Diversity and inclusion should be central to climate change policy

The Federation of Canadian Municipalities has posted profiles of the new LC3 leaders. Following is the profile of OCAF’s ED.

As the new Executive Director of the Ottawa Climate Action Fund (OCAF) – Ottawa’s Low Carbon Cities Canada (LC3) Centre – Steve Winkelman is looking forward to bridging silos across sectors, agencies and organizations to advance holistic, lasting solutions in the Nation’s capital.

Working to accelerate Ottawa’s transition to an equitable, carbon-neutral future, the Fund is being incubated by the Ottawa Community Foundation, a charitable non-profit organization working to drive positive, systemic, and sustainable change in multiple areas, including housing, education, food security, as well as environmental and other social issues.

“LC3 presents a huge opportunity considering what the Ottawa Community Foundation (OCF) already does in our community,” says Winkelman who has 30 years of experience in supporting senior government officials across the globe on climate change policy, projects and finance, sustainable transportation, urban planning, clean energy, and clean air. “We can complement and leverage each other’s efforts and resources and bring the conversation to other investors and actors. It’s a great platform.”

He is also excited about tapping into the LC3 network and the committed climate action leaders across Canada. “I’m hoping that OCAF’s model of partnerships with the philanthropic, private and public sectors can be shared across LC3, including advancing synergies among housing, transport, land use, and environmental policies,” he says.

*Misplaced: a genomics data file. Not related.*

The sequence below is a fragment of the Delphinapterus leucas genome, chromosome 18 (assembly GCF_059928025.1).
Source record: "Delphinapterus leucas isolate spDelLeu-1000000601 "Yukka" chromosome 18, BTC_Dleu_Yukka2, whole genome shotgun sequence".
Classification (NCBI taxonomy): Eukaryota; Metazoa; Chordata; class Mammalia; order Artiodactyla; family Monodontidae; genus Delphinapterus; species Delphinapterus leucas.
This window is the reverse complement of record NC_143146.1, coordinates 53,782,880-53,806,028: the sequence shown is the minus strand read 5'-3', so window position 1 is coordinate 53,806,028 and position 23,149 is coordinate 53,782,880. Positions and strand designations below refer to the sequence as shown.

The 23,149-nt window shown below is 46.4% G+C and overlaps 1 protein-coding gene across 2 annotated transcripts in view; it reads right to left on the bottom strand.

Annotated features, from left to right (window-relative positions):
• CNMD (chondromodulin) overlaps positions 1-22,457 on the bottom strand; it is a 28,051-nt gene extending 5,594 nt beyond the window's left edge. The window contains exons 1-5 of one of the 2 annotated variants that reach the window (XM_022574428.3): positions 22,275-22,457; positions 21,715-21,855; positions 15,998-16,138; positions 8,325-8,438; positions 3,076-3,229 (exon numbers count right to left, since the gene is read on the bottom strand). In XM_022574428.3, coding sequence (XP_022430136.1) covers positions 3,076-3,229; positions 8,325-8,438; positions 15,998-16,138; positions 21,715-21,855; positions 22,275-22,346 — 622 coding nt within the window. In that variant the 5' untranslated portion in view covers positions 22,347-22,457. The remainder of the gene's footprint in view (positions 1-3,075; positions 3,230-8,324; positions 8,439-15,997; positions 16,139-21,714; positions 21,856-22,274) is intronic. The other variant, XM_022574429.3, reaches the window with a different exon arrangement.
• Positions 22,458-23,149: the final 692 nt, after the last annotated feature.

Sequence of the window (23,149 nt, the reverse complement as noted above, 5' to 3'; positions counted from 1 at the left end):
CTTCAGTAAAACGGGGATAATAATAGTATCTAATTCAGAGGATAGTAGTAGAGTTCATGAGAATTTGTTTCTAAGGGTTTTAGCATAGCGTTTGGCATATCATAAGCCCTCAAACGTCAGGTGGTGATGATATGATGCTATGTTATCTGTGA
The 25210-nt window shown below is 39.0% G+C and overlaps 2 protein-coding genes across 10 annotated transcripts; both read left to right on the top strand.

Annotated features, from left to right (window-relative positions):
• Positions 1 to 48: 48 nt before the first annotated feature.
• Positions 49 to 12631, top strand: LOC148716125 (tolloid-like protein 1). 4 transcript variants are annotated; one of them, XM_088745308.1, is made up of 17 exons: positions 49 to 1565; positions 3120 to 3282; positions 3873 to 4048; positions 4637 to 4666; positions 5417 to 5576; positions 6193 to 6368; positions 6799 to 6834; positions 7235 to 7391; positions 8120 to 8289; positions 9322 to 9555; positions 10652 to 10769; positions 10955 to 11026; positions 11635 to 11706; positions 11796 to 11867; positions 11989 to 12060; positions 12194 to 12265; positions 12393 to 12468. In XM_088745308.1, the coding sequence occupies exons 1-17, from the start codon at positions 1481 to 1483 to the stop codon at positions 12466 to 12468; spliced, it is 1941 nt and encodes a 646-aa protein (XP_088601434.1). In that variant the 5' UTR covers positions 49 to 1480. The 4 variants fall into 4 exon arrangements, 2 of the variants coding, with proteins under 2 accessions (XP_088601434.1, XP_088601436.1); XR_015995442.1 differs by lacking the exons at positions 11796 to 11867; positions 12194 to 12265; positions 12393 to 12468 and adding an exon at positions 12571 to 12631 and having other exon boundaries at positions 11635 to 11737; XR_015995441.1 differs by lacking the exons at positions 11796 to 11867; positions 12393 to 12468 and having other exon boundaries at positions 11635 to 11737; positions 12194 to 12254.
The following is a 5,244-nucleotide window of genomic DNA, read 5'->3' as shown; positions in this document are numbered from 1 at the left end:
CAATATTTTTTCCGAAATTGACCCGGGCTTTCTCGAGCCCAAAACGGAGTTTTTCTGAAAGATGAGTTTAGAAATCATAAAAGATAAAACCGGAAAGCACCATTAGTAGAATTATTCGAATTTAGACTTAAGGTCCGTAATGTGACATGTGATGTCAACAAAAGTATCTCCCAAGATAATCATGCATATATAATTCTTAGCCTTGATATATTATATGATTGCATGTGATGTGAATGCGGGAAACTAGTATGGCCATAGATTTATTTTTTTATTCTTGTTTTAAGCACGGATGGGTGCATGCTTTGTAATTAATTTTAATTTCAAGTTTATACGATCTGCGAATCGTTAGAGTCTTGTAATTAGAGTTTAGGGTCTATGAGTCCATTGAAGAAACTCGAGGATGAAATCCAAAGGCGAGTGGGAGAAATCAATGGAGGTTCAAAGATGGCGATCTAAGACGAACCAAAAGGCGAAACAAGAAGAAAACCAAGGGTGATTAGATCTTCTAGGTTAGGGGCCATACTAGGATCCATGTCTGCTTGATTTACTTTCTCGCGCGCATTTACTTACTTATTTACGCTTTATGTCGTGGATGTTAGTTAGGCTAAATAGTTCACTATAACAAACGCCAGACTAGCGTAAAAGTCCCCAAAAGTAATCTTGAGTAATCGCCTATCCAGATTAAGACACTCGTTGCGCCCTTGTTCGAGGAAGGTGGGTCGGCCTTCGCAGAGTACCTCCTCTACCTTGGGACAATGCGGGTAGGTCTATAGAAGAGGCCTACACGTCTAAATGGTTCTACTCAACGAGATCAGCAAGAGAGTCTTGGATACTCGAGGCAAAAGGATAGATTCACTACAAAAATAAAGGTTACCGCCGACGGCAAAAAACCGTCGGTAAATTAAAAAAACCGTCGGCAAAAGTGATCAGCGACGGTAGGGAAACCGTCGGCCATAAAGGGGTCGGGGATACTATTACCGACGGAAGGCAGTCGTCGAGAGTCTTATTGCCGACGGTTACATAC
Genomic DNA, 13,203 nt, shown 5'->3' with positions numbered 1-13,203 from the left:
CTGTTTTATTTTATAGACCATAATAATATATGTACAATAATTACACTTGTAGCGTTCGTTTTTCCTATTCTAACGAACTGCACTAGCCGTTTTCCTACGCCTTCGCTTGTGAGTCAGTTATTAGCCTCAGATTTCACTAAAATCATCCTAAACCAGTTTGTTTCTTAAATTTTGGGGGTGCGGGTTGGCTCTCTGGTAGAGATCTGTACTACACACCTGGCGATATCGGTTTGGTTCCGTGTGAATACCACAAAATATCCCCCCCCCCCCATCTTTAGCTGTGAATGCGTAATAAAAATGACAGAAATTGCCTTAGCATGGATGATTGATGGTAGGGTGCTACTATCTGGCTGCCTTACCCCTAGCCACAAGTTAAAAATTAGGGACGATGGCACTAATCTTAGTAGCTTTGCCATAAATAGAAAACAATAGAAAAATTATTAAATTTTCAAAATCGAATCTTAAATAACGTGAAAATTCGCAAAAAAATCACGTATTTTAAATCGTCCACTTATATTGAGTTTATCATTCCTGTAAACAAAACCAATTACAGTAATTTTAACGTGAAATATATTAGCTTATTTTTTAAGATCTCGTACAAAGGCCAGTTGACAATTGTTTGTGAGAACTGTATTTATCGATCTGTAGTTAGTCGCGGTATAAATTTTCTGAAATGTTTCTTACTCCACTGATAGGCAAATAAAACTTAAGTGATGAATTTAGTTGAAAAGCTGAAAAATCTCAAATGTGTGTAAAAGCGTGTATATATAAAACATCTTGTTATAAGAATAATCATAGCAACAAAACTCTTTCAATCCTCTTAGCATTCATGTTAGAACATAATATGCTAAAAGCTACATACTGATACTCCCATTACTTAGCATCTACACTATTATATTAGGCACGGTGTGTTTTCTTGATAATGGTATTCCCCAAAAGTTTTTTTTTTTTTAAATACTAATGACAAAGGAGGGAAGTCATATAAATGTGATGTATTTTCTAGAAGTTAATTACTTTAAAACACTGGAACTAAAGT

Winkelman adds that members of the Network have already started sharing best practices. “If we each copy a really successful program from another Centre, we are going to make good progress, and since the whole LC3 program is being supported by the Federation of Canadian Municipalities, the opportunities for learning and alignment are huge,” he says. “The real challenge and opportunity will be to determine how we scale up the important work of implementing and replicating things at the project level. When do we start to affect markets, institutions and systems? We must pursue our bold long-term vision while generating tangible, short-term benefits.”

Diversity and equity will play an important role in this work. “In the context of working within a community foundation, we have identified the need for improved collaborative capacity among leaders in climate change and leaders in social inclusion,” he explains. “These communities do not necessarily know each other that well. The pandemic has highlighted many fault lines in our society, including racial discrimination, and unequal access to resources and services. The climate emergency requires an all-hands-on-deck approach. That means that everyone is at the table, working together to shape the low-carbon solutions that all community groups will benefit from.”

The Ottawa Climate Action Fund (OCAF) is a program being incubated by the Ottawa Community Foundation (OCF), a philanthropic organization that works with donors and the community at large to bring about positive, systemic, and sustainable change. The Foundation continues to build on its astute financial management, high-quality donor services, strategic grantmaking and innovative partnerships.

Image courtesy of Tim Chin. 

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